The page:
Dominique Vaccaro is a sound artist from Bologna, Italy. For his eighteen minute piece "Bastille," he claims to incorporate tapes, vocals, and "detonations." Huh. Tapes and vocals are certainly at use in this piece, but detonations? Well, it does SOUND like explosions. Maybe he blew stuff up and taped it. . . The world may never know. All kidding aside, these sounds (and many others) do ultimately enhance the piece. With his interesting sonic palette Vaccaro does create an altogether strong work.
While "Bastille" consists only of one long track, the entire affair seems to be broken into three separate movements. In the first section, we get what sounds like manipulated sounds of cars passing on a highway, eerie keyboard tones, industrial pops and clangs, and yes, some explosion sounds. The entire section builds up to a piercing electronic squeal, before dropping out entirely following yet another detonation. For the second part, Vaccaro opens with the chipmunk sounds of rewinding tape then moves back and forth between that and industrial and radio noises. This section ends with a heavy dose of tape noise and some distorted bomb noises. In the third and final section, Vaccaro brings in vocals for the first time, with disembodied hums and moans over a background of more blasts, squeals, and tape hiss. Plain and simple, "Bastille" is a great headphone piece worthy of repeated, close listening.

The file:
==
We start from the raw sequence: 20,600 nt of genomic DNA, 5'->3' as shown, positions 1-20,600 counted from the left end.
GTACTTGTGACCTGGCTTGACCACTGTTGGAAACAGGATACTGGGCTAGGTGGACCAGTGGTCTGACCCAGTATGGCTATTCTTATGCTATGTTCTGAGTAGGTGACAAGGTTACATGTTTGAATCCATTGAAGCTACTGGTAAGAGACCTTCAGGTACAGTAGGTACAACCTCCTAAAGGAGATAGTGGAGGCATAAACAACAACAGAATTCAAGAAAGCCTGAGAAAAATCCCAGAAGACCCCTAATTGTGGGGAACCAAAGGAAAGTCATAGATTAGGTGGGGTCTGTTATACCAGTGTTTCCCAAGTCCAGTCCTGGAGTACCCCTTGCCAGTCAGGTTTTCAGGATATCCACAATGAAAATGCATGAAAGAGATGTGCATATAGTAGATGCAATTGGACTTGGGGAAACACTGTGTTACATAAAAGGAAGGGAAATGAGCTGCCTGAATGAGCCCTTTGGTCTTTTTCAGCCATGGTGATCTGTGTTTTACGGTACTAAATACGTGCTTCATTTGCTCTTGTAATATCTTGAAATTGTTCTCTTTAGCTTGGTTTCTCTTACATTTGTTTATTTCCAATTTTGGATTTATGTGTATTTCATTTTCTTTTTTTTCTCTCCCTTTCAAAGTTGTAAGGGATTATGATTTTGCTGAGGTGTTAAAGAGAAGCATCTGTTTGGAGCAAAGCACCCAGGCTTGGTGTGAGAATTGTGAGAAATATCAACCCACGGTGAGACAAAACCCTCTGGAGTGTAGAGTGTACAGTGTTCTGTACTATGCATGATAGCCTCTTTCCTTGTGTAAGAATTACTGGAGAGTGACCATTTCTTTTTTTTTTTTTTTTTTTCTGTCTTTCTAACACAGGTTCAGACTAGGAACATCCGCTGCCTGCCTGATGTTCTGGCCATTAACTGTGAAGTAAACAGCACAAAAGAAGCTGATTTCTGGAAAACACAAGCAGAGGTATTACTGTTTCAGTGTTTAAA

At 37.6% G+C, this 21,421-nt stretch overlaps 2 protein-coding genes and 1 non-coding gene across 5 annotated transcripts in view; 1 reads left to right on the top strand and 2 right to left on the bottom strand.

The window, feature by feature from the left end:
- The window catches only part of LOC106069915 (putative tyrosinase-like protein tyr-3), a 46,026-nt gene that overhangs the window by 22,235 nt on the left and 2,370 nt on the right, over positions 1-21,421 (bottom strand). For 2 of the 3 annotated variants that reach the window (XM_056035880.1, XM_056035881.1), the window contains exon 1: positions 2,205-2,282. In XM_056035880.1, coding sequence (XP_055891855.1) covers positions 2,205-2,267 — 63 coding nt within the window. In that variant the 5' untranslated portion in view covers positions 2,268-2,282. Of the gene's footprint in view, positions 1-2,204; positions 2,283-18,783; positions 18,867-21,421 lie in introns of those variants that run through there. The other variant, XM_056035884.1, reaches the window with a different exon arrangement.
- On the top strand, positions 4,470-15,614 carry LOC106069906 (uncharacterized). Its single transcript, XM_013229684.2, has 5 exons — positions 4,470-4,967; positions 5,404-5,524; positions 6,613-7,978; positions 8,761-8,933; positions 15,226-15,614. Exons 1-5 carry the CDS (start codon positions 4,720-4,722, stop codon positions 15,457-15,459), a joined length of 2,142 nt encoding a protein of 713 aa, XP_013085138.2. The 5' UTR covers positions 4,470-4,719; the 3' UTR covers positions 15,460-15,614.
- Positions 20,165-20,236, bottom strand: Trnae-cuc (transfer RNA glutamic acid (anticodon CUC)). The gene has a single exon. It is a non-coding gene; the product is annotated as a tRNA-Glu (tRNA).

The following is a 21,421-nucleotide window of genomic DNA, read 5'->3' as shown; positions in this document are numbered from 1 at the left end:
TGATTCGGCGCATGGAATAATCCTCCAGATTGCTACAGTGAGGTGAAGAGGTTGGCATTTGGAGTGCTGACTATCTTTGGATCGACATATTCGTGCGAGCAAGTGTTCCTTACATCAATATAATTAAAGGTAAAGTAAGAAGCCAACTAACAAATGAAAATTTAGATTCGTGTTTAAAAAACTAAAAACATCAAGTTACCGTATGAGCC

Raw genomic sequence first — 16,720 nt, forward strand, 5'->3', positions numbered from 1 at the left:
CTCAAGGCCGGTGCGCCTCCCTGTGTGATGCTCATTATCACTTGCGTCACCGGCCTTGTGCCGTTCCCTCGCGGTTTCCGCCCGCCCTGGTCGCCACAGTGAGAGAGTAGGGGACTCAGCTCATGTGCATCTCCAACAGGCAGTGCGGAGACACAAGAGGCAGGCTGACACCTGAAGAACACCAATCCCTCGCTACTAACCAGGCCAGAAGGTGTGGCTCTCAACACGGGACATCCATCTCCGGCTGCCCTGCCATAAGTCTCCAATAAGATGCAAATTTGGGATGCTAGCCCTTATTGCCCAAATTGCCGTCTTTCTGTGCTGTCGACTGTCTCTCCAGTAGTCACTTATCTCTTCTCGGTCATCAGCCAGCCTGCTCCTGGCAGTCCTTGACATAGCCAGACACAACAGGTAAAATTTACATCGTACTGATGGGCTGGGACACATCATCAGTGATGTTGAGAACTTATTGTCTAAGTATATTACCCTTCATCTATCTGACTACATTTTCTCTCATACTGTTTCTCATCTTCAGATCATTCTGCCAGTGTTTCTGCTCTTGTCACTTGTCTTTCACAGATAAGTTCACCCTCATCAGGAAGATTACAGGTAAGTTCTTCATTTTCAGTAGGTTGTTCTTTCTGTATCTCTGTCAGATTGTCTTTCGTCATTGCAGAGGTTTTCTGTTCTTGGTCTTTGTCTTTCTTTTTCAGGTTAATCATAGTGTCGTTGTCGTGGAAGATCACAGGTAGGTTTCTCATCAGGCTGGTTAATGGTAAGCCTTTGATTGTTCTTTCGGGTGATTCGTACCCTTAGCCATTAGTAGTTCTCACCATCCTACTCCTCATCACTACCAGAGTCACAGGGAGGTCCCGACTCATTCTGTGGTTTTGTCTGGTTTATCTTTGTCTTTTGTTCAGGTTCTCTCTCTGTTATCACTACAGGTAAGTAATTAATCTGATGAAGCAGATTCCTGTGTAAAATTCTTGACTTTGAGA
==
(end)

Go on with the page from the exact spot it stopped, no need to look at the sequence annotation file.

Really, there's a lot more going on than I could ever hope to explain, but hopefully the short version of the events of "Bastille" will be enticing enough to get some people to pick this one up. Overall, "Bastille" is a pretty solid piece. Vaccaro creates some interesting sounds that are worth revisiting and absorbing. Really, by the time it ends, I'm ready to hear more and I just wish he had given us a bit more to digest on this outing. With everything he was able to do on this short release, I am definitely curious to hear what other tricks he has up his sleeve. 7/10 -- Matt Blackall (18 June, 2008)